Roblox is back online after a three-day outage caused a massive disruption of service.
The game’s developer says it is bringing regions back online after pinpointing the issue. The company has not detailed the cause, but ruled out “experiences or partnerships.” That’s rumors began circulating online that a Chipotle promo for a free burrito was responsible.
Chipotle announced the burrito promo on October 28 – an hour later, Roblox suffered an outage.
The three-day downtime for Roblox is massive in terms of revenue lost. The game has over 40 million daily active users and has hosted several major concerts from Ava Max, Lil Nas X, and Twenty One Pilots. Roblox says the massive interest in the platform may be partially to blame for the outage.
“This was an especially difficult outage in that it involved a combination of several factors,” a blog post explaining the issue says. “A core system in our infrastructure became overwhelmed, prompted by a subtle bug in our backend service communications while under heavy load.
“This was not due to any peak in external traffic or any particular experience. Rather the failure was caused by the growth in the number of servers in our datacenters. The result was that most services at Roblox were unable to effectively communicate and deploy.”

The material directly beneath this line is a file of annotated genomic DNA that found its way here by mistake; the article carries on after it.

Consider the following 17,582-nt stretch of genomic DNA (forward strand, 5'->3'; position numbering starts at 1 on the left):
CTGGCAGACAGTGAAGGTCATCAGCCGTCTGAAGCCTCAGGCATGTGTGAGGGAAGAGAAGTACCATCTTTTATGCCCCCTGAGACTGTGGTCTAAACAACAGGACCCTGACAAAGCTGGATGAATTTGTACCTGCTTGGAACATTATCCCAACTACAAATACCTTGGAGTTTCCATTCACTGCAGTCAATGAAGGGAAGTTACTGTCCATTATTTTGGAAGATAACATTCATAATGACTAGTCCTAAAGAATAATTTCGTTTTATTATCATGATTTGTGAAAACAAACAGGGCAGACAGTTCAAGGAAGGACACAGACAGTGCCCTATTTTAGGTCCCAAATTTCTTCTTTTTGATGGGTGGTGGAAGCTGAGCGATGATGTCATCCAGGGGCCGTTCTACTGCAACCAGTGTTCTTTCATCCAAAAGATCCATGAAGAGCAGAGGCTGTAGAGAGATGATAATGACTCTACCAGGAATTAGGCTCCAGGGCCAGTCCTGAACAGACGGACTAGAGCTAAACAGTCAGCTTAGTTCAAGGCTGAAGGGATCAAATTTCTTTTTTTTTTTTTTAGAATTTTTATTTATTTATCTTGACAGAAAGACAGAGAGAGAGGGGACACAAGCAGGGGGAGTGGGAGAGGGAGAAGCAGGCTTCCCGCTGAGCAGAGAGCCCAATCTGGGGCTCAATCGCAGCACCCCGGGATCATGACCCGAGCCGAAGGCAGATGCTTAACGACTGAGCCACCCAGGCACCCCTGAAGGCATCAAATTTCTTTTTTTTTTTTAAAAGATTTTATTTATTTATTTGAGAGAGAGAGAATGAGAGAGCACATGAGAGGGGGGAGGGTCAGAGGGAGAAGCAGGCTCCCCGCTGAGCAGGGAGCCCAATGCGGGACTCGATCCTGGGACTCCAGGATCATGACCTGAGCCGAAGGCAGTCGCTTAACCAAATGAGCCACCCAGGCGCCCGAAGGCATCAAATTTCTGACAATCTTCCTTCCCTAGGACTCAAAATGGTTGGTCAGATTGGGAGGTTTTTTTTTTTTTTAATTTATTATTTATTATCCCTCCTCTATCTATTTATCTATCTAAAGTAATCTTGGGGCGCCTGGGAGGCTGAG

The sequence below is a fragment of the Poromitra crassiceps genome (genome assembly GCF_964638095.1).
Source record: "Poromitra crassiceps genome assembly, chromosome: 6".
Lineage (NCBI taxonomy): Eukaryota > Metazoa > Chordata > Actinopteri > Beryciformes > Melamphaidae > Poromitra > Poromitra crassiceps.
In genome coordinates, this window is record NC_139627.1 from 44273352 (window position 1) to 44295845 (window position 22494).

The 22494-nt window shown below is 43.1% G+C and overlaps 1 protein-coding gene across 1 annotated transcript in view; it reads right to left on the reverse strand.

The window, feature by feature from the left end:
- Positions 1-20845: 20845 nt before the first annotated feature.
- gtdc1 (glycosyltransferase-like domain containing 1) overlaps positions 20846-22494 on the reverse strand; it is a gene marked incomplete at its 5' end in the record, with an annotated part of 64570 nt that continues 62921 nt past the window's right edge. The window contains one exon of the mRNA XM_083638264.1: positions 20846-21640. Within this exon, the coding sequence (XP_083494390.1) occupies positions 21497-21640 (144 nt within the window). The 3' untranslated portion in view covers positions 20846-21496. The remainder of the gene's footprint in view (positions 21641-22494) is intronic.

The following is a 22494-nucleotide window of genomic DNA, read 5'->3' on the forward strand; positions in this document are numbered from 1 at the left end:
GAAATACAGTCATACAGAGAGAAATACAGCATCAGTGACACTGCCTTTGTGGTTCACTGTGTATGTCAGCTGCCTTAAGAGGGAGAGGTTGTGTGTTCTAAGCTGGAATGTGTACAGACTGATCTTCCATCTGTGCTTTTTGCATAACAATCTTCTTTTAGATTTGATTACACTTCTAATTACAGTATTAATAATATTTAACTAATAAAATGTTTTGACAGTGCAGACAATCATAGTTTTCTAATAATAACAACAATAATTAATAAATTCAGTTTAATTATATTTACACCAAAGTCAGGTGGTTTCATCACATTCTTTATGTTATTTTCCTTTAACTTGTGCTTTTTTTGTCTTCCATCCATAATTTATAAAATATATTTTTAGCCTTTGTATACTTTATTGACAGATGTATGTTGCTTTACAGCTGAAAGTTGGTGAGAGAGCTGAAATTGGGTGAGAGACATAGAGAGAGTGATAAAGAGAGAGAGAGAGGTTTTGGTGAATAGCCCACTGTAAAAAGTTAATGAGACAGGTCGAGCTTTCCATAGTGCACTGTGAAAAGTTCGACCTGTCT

Roblox says it plans to post a full analysis of what happened in a post-mortem blog post. That post will include the full measures the company will take to ensure a massive Roblox outage like this never happens again.
“We are sorry for the length of time it took us to restore service, and are deeply grateful four the patience and support of Roblox’s player, developer, and partner community,” a spokesperson for the Roblox confirms to Digital Music News.
Roblox saw no issues hosting millions of viewers for the Twenty One Pilots concert. That five-song interactive concert saw participation from people in 160 countries, with 70% of attendees outside the United States.
Warner Music Group and the Roblox team worked together to film that performance. To mirror the artists’ actual movements in the metaverse, both Tyler and Josh wore suits and helmets, allowing their facial expressions and body movements to be tracked.